ECCTR enters second phase
ECCTR registry will collect and collate data on availability of corneal tissue, methods of transplantation and visual outcomes
One of the highlights of the 8th EuCornea Congress was an instructional course that explained how and why cornea specialists should get involved with the European Cornea and Cell Transplantation Registry (ECCTR), a registry system for corneal surgeons co-funded by the ESCRS.
“This course provided a thorough introduction to the ECCTR system and included discussion of the project’s legal and ethical aspects, as well as detailed instructions on how to report and take out data, and how to use your own data in order to improve your practice,” said Dr Mats Lundström, Sweden, who together with Mor Dickman MD, the Netherlands, presented the course.
The ECCTR registry will collect and collate data on availability of corneal tissue, methods of transplantation, and visual outcomes, said Dr Lundström. He and the registry team have so far harmonised three existing national European corneal registries, in the Netherlands, Sweden and the UK, and will soon be recruiting individual surgeons and centres of excellence to participate in the project.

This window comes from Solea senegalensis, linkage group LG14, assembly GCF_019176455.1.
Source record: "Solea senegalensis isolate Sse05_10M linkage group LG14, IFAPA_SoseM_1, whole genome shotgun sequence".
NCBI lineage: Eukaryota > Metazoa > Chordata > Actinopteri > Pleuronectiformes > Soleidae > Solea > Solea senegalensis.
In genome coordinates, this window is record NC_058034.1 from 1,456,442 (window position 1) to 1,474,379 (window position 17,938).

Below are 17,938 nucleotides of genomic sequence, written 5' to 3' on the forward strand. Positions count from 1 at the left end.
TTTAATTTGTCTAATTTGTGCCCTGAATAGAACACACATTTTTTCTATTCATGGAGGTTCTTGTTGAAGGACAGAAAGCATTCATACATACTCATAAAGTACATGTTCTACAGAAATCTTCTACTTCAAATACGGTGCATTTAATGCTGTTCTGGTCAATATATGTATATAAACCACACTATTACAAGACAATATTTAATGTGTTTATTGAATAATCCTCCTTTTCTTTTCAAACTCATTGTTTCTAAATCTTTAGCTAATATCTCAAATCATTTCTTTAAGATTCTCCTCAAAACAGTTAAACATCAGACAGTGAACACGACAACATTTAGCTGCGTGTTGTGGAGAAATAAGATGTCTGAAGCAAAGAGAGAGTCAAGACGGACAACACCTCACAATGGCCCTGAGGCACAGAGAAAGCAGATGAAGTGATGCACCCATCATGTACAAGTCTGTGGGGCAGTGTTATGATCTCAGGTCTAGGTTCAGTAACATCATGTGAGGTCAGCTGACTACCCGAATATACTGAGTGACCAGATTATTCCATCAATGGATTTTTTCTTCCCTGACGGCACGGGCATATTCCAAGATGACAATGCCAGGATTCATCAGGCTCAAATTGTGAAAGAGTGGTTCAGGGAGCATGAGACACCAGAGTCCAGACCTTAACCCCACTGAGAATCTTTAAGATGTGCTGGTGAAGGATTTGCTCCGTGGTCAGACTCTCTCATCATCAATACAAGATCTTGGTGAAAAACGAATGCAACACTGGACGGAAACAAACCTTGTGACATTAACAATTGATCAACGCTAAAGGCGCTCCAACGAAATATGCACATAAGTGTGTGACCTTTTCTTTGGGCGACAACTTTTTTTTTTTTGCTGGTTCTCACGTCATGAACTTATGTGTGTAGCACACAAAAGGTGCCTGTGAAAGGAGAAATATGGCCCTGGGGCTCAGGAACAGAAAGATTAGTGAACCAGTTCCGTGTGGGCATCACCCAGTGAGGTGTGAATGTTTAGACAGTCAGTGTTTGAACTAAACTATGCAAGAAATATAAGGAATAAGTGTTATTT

“We are hoping that this registry will be a valuable tool for benchmarking and comparison. We know that when it comes to a specific type of surgery the best way to perform surgery isn’t always found within your own region or even within your own country. It’s definitely an advantage to have a broader international field of data for comparison,” Dr Lundström said.
ENTERING THE RECRUITMENT PHASE
The ECCTR had its official launch at the XXXIV ESCRS Congress in Copenhagen. The project is a three-year programme, with the now completed development of an EU web registry in the first year, followed by recruitment of clinics and eye banks and the collection of data starting in the second year. At the 9th EUCORNEA Congress in 2018, the ECCTR’s leading investigators will present their data and will also use the data for creating European guidelines for corneal transplant surgery.
The instructional course in Lisbon represents the initiation of the second, recruitment stage of the project, said Dr Lundström.
“We have actually built the software and it has been tested by representatives for the three involved national registers and for the steering group. After a number of updates, we are now in the phase that a few clinics will test how it works as a sort of a beta version in a test database.”
The project is co-funded by the ESCRS and by the EU under the Consumers, Health, Agriculture and Food Executive Agency (CHAFEA).